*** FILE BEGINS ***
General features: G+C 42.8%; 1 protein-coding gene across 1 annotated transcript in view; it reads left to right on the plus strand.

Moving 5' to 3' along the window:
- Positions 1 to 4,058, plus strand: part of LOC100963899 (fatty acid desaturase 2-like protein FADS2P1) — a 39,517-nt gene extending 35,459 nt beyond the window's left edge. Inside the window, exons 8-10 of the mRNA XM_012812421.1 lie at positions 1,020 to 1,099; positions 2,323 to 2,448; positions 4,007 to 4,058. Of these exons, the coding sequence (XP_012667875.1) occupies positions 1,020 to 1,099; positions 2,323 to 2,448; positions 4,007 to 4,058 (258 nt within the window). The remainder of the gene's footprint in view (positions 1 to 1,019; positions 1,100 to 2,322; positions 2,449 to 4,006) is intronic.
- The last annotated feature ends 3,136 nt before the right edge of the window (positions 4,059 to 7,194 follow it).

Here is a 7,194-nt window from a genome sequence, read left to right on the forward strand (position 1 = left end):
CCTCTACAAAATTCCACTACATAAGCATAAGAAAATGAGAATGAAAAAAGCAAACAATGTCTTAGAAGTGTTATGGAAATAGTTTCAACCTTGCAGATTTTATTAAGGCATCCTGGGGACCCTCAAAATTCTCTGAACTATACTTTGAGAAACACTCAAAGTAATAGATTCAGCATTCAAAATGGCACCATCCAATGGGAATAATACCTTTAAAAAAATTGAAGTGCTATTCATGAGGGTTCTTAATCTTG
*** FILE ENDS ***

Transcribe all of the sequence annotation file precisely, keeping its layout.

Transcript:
General features: G+C 42.8%; 1 protein-coding gene across 1 annotated transcript in view; it reads left to right on the plus strand.

Moving 5' to 3' along the window:
- Positions 1 to 4,058, plus strand: part of LOC100963899 (fatty acid desaturase 2-like protein FADS2P1) — a 39,517-nt gene extending 35,459 nt beyond the window's left edge. Inside the window, exons 8-10 of the mRNA XM_012812421.1 lie at positions 1,020 to 1,099; positions 2,323 to 2,448; positions 4,007 to 4,058. Of these exons, the coding sequence (XP_012667875.1) occupies positions 1,020 to 1,099; positions 2,323 to 2,448; positions 4,007 to 4,058 (258 nt within the window). The remainder of the gene's footprint in view (positions 1 to 1,019; positions 1,100 to 2,322; positions 2,449 to 4,006) is intronic.
- The last annotated feature ends 3,136 nt before the right edge of the window (positions 4,059 to 7,194 follow it).

Here is a 7,194-nt window from a genome sequence, read left to right on the forward strand (position 1 = left end):
CCTCTACAAAATTCCACTACATAAGCATAAGAAAATGAGAATGAAAAAAGCAAACAATGTCTTAGAAGTGTTATGGAAATAGTTTCAACCTTGCAGATTTTATTAAGGCATCCTGGGGACCCTCAAAATTCTCTGAACTATACTTTGAGAAACACTCAAAGTAATAGATTCAGCATTCAAAATGGCACCATCCAATGGGAATAATACCTTTAAAAAAATTGAAGTGCTATTCATGAGGGTTCTTAATCTTG